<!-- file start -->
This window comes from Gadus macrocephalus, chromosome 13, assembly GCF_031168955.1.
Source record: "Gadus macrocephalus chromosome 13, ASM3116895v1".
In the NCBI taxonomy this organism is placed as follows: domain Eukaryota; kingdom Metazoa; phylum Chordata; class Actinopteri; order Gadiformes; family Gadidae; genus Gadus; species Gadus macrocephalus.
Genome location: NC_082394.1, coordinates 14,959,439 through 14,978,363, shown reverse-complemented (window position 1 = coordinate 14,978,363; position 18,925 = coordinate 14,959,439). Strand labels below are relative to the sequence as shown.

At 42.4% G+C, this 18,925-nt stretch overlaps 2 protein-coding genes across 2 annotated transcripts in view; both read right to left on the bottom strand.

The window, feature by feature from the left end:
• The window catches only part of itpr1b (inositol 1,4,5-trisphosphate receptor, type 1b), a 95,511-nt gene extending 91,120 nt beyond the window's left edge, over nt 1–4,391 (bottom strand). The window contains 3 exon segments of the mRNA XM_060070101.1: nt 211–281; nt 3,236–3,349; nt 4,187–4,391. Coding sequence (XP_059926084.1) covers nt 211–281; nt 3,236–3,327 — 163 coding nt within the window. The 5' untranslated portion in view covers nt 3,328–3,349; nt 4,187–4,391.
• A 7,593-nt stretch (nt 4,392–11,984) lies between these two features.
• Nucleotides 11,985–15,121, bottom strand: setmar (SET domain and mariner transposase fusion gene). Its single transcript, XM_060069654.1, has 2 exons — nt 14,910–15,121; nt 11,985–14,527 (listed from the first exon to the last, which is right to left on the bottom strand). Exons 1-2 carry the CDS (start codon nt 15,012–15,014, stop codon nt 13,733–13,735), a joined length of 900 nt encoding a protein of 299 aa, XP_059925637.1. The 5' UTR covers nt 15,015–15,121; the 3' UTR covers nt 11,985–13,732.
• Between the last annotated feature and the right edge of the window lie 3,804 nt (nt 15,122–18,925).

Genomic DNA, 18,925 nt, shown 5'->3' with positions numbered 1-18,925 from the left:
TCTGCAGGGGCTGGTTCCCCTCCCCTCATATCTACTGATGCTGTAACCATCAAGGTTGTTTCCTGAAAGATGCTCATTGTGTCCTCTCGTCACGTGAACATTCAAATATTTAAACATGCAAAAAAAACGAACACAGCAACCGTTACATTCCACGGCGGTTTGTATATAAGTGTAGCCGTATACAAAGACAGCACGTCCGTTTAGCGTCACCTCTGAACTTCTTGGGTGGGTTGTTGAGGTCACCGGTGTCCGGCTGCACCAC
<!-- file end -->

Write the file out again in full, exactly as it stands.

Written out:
This window comes from Gadus macrocephalus, chromosome 13, assembly GCF_031168955.1.
Source record: "Gadus macrocephalus chromosome 13, ASM3116895v1".
In the NCBI taxonomy this organism is placed as follows: domain Eukaryota; kingdom Metazoa; phylum Chordata; class Actinopteri; order Gadiformes; family Gadidae; genus Gadus; species Gadus macrocephalus.
Genome location: NC_082394.1, coordinates 14,959,439 through 14,978,363, shown reverse-complemented (window position 1 = coordinate 14,978,363; position 18,925 = coordinate 14,959,439). Strand labels below are relative to the sequence as shown.

At 42.4% G+C, this 18,925-nt stretch overlaps 2 protein-coding genes across 2 annotated transcripts in view; both read right to left on the bottom strand.

The window, feature by feature from the left end:
• The window catches only part of itpr1b (inositol 1,4,5-trisphosphate receptor, type 1b), a 95,511-nt gene extending 91,120 nt beyond the window's left edge, over nt 1–4,391 (bottom strand). The window contains 3 exon segments of the mRNA XM_060070101.1: nt 211–281; nt 3,236–3,349; nt 4,187–4,391. Coding sequence (XP_059926084.1) covers nt 211–281; nt 3,236–3,327 — 163 coding nt within the window. The 5' untranslated portion in view covers nt 3,328–3,349; nt 4,187–4,391.
• A 7,593-nt stretch (nt 4,392–11,984) lies between these two features.
• Nucleotides 11,985–15,121, bottom strand: setmar (SET domain and mariner transposase fusion gene). Its single transcript, XM_060069654.1, has 2 exons — nt 14,910–15,121; nt 11,985–14,527 (listed from the first exon to the last, which is right to left on the bottom strand). Exons 1-2 carry the CDS (start codon nt 15,012–15,014, stop codon nt 13,733–13,735), a joined length of 900 nt encoding a protein of 299 aa, XP_059925637.1. The 5' UTR covers nt 15,015–15,121; the 3' UTR covers nt 11,985–13,732.
• Between the last annotated feature and the right edge of the window lie 3,804 nt (nt 15,122–18,925).

Genomic DNA, 18,925 nt, shown 5'->3' with positions numbered 1-18,925 from the left:
TCTGCAGGGGCTGGTTCCCCTCCCCTCATATCTACTGATGCTGTAACCATCAAGGTTGTTTCCTGAAAGATGCTCATTGTGTCCTCTCGTCACGTGAACATTCAAATATTTAAACATGCAAAAAAAACGAACACAGCAACCGTTACATTCCACGGCGGTTTGTATATAAGTGTAGCCGTATACAAAGACAGCACGTCCGTTTAGCGTCACCTCTGAACTTCTTGGGTGGGTTGTTGAGGTCACCGGTGTCCGGCTGCACCAC